WASHIGNTON, D.C. (WWTI) — Legislation has been introduced to extend the visiting period for Canadian citizens in the United States.

The Canadian Snowbird Visa Act was introduced to the United States House of Representatives, aiming to extend the amount of time Canadians who own or lease a home in the United States can visit by two months.

The current law limits the time Canadian visitors may spend in the United States to 182 days per year. This new legislation would allow Canadian citizens over the age of 50, who either own or rent a residence in the U.S. to remain in the country for up to 240 days annually.

Additionally, the prohibits individuals from working for United States employers or seeking public assistance while in the U.S., and clarifies that they will retain their nonresident tax status.

Congresswoman Elise Stefanik, R-NY, who introduced this legislation with Congressman Peter Welch, D-VT, added that Canadian visitors provide a significant economic boost to local communities. Specifically, Canadian visitors spend over $20 million in the United States in 2019. In New York, nearly four million Canadians visit annually and spend $1.5 billion.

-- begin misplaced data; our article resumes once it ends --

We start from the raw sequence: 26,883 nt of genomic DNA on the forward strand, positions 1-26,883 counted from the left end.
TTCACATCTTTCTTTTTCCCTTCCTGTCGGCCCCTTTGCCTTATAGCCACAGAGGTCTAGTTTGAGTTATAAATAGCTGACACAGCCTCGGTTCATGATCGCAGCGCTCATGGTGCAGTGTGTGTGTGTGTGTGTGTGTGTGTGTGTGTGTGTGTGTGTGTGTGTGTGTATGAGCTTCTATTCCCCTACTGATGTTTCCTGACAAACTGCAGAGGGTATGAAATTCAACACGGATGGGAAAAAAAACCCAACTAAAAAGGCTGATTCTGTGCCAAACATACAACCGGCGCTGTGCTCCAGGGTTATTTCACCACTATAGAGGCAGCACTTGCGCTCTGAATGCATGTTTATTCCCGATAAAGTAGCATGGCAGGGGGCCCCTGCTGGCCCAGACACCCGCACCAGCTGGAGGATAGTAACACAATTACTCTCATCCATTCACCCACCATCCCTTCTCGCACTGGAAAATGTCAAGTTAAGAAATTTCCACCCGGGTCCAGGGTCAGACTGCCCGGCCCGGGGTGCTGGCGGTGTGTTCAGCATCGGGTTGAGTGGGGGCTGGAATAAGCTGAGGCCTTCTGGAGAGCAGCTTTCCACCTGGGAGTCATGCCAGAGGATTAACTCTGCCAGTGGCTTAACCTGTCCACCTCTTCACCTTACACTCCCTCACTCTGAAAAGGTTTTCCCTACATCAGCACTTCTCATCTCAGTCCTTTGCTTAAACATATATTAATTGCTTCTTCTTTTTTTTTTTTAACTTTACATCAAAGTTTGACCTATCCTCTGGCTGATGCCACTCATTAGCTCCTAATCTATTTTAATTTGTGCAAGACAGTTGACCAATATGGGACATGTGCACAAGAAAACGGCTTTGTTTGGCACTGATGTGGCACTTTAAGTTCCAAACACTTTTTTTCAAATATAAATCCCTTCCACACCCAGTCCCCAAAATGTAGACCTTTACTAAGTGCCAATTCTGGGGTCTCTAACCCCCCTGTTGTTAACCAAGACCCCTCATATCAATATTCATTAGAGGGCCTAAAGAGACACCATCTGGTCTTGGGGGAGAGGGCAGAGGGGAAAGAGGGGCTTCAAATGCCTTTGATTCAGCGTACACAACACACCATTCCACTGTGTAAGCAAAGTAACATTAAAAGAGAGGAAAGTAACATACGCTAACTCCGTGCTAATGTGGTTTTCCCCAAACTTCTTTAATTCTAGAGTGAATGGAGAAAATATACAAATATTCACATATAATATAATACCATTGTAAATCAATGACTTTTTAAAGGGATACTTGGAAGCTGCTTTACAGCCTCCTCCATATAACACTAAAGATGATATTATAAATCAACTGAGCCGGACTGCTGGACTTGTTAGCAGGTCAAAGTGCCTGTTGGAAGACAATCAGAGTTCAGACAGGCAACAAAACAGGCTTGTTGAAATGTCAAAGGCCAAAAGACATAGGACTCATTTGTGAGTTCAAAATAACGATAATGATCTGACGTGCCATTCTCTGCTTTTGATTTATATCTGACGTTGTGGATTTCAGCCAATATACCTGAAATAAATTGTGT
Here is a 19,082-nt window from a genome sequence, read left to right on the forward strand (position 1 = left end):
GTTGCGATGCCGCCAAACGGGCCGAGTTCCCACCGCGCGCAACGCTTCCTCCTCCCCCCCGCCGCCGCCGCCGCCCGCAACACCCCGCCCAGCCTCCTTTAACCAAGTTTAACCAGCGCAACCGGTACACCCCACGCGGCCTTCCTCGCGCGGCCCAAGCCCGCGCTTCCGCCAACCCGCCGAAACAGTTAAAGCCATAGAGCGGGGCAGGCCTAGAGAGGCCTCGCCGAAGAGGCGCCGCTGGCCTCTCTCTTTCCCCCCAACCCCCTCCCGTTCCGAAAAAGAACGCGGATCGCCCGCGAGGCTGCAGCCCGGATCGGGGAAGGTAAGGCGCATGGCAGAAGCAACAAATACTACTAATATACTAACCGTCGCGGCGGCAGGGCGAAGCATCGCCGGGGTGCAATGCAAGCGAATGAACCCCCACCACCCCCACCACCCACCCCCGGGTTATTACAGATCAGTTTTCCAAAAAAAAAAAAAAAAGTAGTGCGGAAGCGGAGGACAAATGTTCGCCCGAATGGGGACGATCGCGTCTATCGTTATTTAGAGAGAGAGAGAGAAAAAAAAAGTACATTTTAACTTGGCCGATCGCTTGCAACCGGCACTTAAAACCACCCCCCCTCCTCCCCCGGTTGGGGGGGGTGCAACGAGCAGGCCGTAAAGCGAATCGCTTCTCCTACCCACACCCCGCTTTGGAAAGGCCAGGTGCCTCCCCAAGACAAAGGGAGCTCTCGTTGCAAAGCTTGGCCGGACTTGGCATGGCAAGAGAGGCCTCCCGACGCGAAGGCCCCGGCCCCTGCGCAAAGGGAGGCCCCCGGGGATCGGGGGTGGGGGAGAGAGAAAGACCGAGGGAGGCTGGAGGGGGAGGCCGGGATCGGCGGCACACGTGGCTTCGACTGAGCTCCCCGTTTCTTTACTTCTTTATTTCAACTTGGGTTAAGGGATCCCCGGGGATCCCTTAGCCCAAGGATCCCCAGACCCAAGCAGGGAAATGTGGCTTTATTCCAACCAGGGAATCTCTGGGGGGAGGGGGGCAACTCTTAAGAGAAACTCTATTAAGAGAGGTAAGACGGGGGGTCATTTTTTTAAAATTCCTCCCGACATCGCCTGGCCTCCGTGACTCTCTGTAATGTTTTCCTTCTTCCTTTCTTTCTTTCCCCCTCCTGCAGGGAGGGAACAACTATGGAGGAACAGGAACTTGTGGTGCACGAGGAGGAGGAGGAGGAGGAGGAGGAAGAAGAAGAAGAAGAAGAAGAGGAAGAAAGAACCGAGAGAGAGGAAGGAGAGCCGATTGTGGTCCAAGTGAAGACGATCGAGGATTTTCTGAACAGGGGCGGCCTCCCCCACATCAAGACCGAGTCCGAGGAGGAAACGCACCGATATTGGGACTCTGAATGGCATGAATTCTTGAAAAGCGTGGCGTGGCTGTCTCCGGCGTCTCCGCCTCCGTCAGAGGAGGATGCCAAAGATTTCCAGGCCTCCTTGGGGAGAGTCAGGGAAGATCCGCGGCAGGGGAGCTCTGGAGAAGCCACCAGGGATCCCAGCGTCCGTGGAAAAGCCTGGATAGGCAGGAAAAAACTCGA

“Our neighbors to the north provide more visits to the United States than any other country, and they are critically important to North Country tourism and industry,” Congresswoman Stefanik said. “As we continue to urge the Biden Administration to reciprocate on Canada’s recent actions and reopen the northern border altogether, providing Canadians who own homes and property in the United States with extra time to visit and boost our economy will help revive Canadian tourism to the United States after an unprecedented closure of the northern border.”

North Country Chamber of Commerce President Garry Douglas added, “as we continue to work towards eventual reopening of the border to Canadian visitors, we continue to want to encourage them to enjoy their travels here as much as possible. While snowbirds are often thought of as going to Florida, a great many come to the North Country and Vermont for extended stays as well, in second homes and boats for example, and the longer they can stay, the more they will contribute economically. It’s important that while we focus on border reopening, we also continue to pursue other opportunities for the longer term.”

The Canadian Snowbird Visa Act is cosponsored by Representatives Jack Bergman, R-MI; Bill Foster, D-IL; Michael Waltz, R-FL; Ted Deutch, D-FL; Tom Rice, R-SC; Ken Buck, R-CO; David Schweikert, R-AZ; Buddy Carter, R-GA; and Brian Mast, R-FL.

The full legislation can be read on U.S. Congress website.